New York has about two to three days of vaccines in supply before needing another shipment of doses as more vaccination sites themselves are opening up, Gov. Andrew Cuomo on Wednesday said.
New York has now administered more than 1.1 million doses, with 86% of those doses being the first of two shots. The pace of vaccine doses has increased steadily in recent days, Cuomo said, for an average of about 65,000 doses a day.
Vaccine distribution in New York and in many parts of the country has lagged behind initial goals while the number of people eligible for the vaccine -- health care workers, essential government workers, first responders and people over age 65 and those with immune compromised systems -- has also expanded.
There are now more than 7 million people in New York eligible to schedule a vaccination.
The problem now, however, is a dwindling supply of vaccines in hand before more is shipped to New York via the federal government.
"You will see a constant pattern of running out, waiting for the next week's allocation and then running out again," Cuomo said.
The state has designated 1,200 sites for mass distribution.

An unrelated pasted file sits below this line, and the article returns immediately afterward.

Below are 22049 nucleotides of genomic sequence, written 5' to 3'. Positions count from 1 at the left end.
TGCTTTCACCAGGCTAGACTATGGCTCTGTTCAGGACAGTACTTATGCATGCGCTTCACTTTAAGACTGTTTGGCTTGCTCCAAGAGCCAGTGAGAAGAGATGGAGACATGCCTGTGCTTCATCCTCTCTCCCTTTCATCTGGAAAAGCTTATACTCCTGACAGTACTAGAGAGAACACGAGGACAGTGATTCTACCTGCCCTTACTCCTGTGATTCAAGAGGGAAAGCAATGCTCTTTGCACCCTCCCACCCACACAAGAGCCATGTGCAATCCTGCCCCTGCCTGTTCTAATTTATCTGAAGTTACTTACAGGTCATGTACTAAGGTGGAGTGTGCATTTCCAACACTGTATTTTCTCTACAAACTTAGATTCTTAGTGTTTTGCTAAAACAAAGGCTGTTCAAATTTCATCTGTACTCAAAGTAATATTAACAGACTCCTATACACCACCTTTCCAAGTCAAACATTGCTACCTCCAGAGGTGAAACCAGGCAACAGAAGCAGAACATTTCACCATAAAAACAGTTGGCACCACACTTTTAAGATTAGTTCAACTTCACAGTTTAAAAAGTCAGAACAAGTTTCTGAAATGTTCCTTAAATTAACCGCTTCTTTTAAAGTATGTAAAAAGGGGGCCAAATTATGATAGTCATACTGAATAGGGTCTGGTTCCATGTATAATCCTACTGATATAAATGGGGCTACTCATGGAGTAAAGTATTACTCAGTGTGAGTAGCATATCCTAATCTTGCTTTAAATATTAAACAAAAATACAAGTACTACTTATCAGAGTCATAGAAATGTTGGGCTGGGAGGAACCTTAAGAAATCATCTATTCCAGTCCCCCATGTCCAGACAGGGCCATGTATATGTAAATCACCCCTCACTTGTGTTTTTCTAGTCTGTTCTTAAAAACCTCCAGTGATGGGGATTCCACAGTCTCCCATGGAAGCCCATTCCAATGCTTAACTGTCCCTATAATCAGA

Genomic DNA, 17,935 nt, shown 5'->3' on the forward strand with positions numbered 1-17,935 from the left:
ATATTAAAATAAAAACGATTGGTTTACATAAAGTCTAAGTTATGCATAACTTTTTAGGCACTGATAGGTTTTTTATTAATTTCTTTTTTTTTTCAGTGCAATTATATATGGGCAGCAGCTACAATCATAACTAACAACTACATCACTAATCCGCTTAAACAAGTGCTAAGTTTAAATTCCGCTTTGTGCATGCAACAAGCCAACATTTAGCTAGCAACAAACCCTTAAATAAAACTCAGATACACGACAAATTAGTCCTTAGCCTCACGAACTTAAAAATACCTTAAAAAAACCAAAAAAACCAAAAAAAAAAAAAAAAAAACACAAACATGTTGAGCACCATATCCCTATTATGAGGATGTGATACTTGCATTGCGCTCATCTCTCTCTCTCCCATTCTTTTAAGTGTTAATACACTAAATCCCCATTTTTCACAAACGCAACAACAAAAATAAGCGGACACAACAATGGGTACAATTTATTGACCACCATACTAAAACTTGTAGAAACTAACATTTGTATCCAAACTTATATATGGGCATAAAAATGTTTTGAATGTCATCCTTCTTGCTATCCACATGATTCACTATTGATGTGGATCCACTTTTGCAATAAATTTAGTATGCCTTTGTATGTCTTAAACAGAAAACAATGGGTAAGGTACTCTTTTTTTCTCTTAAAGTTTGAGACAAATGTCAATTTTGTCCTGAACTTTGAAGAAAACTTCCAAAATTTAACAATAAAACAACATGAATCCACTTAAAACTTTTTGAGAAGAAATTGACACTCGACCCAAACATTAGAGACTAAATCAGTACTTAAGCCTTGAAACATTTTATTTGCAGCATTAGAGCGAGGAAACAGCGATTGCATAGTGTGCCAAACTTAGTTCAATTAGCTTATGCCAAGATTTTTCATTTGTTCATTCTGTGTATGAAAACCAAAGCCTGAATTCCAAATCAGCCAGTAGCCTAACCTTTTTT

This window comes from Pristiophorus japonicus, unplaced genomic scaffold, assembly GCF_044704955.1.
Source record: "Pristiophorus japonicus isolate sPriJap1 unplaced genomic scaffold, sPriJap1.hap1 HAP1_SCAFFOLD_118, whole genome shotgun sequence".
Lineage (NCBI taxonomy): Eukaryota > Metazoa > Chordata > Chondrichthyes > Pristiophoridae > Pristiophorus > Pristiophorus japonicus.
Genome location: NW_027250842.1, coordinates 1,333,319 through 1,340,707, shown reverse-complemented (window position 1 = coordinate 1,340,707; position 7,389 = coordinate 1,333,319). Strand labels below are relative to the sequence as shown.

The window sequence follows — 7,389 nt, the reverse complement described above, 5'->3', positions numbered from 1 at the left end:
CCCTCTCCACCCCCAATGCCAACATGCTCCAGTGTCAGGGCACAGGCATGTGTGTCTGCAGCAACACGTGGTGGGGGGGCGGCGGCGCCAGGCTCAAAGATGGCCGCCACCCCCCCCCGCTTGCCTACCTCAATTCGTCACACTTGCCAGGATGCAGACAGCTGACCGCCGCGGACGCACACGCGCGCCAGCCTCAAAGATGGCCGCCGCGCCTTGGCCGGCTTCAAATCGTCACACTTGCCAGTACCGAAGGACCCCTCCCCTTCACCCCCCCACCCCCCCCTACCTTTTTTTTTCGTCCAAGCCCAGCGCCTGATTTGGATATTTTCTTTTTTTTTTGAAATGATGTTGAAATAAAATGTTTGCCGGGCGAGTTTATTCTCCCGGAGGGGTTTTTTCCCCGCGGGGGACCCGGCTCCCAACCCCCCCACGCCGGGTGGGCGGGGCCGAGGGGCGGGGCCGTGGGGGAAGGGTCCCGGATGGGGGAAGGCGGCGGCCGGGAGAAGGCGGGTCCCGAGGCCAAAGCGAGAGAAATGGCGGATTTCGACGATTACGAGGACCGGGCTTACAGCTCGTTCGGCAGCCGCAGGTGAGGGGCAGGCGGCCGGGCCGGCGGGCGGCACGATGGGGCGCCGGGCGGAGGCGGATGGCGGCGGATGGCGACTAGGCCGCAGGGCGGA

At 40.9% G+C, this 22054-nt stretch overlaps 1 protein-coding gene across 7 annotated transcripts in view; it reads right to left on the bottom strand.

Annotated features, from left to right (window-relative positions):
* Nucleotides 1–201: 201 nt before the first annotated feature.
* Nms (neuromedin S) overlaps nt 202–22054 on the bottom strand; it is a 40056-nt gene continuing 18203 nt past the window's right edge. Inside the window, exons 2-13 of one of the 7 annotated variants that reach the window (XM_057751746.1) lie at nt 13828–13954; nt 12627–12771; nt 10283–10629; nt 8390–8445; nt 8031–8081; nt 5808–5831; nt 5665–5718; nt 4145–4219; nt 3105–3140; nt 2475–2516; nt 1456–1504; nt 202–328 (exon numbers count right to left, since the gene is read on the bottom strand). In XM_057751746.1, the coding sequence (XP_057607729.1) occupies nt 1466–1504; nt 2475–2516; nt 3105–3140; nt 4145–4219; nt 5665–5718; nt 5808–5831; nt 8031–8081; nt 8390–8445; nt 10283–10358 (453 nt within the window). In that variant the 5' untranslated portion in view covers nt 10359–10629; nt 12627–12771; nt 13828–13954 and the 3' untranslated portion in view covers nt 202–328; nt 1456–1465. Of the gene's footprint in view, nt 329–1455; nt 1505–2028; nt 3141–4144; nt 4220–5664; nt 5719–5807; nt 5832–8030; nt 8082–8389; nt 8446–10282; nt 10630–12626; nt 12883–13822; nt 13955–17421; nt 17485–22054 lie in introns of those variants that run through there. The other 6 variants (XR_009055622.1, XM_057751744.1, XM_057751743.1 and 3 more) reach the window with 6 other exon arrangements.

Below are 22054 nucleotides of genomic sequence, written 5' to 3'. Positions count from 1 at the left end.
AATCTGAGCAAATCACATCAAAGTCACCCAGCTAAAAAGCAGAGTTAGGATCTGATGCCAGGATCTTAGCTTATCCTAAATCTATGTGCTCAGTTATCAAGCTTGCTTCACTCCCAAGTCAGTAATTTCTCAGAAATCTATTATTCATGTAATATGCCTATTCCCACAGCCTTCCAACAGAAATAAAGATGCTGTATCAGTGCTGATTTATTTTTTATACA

"We have more of a distribution network than we have product, so to speak," Cuomo said.
Shots should not be scheduled until there is a better understanding of supply for the next week, he added.
Still, more vaccines are expected to come into the distribution pipeline as Pfizer ramps up production and vaccines from other pharmaceutical companies are approved.
"I also believe you're going to see more production," Cuomo said.
New York will receive an additional 250,000 doses of the vaccine next week, a reduction from the 300,000 doses a week that was initially received this week.
Cuomo last week announced he was asking Pfizer to directly sell doses to New York; his request was turned down by the company.